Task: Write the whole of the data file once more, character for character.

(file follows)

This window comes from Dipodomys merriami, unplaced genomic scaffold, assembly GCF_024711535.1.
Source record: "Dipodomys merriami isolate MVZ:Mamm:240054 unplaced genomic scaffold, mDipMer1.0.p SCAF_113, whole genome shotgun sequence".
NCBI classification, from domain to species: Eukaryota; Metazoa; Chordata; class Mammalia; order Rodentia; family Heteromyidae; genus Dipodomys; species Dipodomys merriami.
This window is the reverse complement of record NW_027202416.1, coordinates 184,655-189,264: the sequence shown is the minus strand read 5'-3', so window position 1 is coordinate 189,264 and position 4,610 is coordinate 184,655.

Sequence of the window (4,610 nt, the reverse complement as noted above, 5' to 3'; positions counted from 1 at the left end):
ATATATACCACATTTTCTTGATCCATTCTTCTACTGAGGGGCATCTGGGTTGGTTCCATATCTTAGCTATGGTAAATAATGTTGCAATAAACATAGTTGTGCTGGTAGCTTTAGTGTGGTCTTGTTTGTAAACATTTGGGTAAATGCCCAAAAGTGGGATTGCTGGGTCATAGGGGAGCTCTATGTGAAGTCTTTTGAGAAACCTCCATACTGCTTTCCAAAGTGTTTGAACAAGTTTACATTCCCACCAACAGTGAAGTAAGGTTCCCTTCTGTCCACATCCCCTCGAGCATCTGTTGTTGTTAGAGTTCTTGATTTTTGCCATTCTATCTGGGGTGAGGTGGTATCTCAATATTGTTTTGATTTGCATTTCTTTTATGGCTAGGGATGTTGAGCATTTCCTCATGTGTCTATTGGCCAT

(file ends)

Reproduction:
This window comes from Dipodomys merriami, unplaced genomic scaffold, assembly GCF_024711535.1.
Source record: "Dipodomys merriami isolate MVZ:Mamm:240054 unplaced genomic scaffold, mDipMer1.0.p SCAF_113, whole genome shotgun sequence".
NCBI classification, from domain to species: Eukaryota; Metazoa; Chordata; class Mammalia; order Rodentia; family Heteromyidae; genus Dipodomys; species Dipodomys merriami.
This window is the reverse complement of record NW_027202416.1, coordinates 184,655-189,264: the sequence shown is the minus strand read 5'-3', so window position 1 is coordinate 189,264 and position 4,610 is coordinate 184,655.

Sequence of the window (4,610 nt, the reverse complement as noted above, 5' to 3'; positions counted from 1 at the left end):
ATATATACCACATTTTCTTGATCCATTCTTCTACTGAGGGGCATCTGGGTTGGTTCCATATCTTAGCTATGGTAAATAATGTTGCAATAAACATAGTTGTGCTGGTAGCTTTAGTGTGGTCTTGTTTGTAAACATTTGGGTAAATGCCCAAAAGTGGGATTGCTGGGTCATAGGGGAGCTCTATGTGAAGTCTTTTGAGAAACCTCCATACTGCTTTCCAAAGTGTTTGAACAAGTTTACATTCCCACCAACAGTGAAGTAAGGTTCCCTTCTGTCCACATCCCCTCGAGCATCTGTTGTTGTTAGAGTTCTTGATTTTTGCCATTCTATCTGGGGTGAGGTGGTATCTCAATATTGTTTTGATTTGCATTTCTTTTATGGCTAGGGATGTTGAGCATTTCCTCATGTGTCTATTGGCCAT